Retirees and Interest Rates

In our ongoing series of risks faced by retirees, we turn our attention to interest rate risk this time. Interest rate risk affects both the investments and the income of retirees. On the investment side, when interest rates rise, bond prices fall (an inverse relationship). The main concern here is only for retirees who are buying and selling bonds or bond mutual funds. If you’re a “buy and hold” person and you plan to hold a bond until it matures, then this aspect of interest rate risk isn’t much of a concern.

On the other hand, almost all retirees feel changes in interest income. When interest rates rise, interest payments can rise as well. The trick here is knowing which way interest rates will move and for how long. If you own a 5-year CD at today’s rates and interest rates rise next year, you’re stuck (unless you want to take an interest penalty to cash in the CD early). On the other hand, if you own that same 5-year CD and interest rates fall, you locked in a higher income level and made a smart move. But again, the trick is knowing ahead of time which way rates will go and nowadays, when.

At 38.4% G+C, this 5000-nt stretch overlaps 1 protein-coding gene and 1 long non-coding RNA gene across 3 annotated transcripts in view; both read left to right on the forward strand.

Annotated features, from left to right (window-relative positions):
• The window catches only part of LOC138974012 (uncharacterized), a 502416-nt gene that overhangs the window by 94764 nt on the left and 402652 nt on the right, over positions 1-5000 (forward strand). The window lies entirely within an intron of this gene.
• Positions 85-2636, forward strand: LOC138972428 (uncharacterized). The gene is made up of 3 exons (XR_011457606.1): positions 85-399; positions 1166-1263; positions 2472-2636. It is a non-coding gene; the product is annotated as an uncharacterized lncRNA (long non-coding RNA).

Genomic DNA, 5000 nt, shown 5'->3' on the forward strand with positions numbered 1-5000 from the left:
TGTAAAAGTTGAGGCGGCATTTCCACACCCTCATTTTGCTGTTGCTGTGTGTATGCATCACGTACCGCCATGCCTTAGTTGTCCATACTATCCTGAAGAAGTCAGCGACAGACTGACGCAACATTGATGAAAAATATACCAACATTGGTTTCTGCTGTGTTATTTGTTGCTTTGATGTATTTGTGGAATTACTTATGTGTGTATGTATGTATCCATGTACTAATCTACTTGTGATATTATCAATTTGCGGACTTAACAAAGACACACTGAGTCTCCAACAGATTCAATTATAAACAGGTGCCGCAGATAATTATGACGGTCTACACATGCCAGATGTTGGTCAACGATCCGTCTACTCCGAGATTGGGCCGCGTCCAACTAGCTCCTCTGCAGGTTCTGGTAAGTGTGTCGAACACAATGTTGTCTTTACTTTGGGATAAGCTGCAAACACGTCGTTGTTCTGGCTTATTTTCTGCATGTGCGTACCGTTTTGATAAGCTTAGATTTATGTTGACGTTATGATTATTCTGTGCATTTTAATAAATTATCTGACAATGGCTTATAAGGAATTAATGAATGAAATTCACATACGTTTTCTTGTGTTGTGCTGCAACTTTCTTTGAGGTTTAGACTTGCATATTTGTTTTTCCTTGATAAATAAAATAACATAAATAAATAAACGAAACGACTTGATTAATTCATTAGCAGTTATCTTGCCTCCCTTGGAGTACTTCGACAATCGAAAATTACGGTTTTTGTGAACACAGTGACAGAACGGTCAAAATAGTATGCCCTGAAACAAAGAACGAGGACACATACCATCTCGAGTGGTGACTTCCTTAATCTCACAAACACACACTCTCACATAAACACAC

If you’re thinking of buying a fixed annuity now to generate retirement income, interest rates are at historically low levels. That means less income throughout the remainder of your life from the annuity. Ideally you want to buy an annuity when interest rates are high, locking in that high level of income for your retirement years. So it may make sense to wait until interest rates rise (assuming they will at some point).

Or if you need some level of fixed income today, you could invest a small portion of your retirement funds in an annuity, and then if/when rates rise, buy another annuity with a higher payout. If nothing else, simply because you grow older each year, any new annuities purchased would give you a higher monthly income.

Another option to consider in a low interest rate environment is a reverse mortgage. Here you want interest rates to be low, just as if you were buying a home with a regular mortgage. Your age and home value have more to do with generating income than today’s low rates. So today a reverse mortgage might be a good alternative to an annuity, at least until interest rates rise. These are just a few ideas you might be able to use to help maximize your retirement readiness.


About Mike Wilson

Michael L. Wilson, MBA, CFP®, CRC®, is the owner of Integrity Financial Planning. Prior to founding Integrity in 1998, he worked for two years as a faculty member at the College for Financial Planning in Denver, training other financial advisors. Mike has 10 years of experience in the mutual fund industry, having worked with Fidelity Investments and Invesco Mutual Funds. He holds an MBA in Finance from Baylor University. Learn more about his work at
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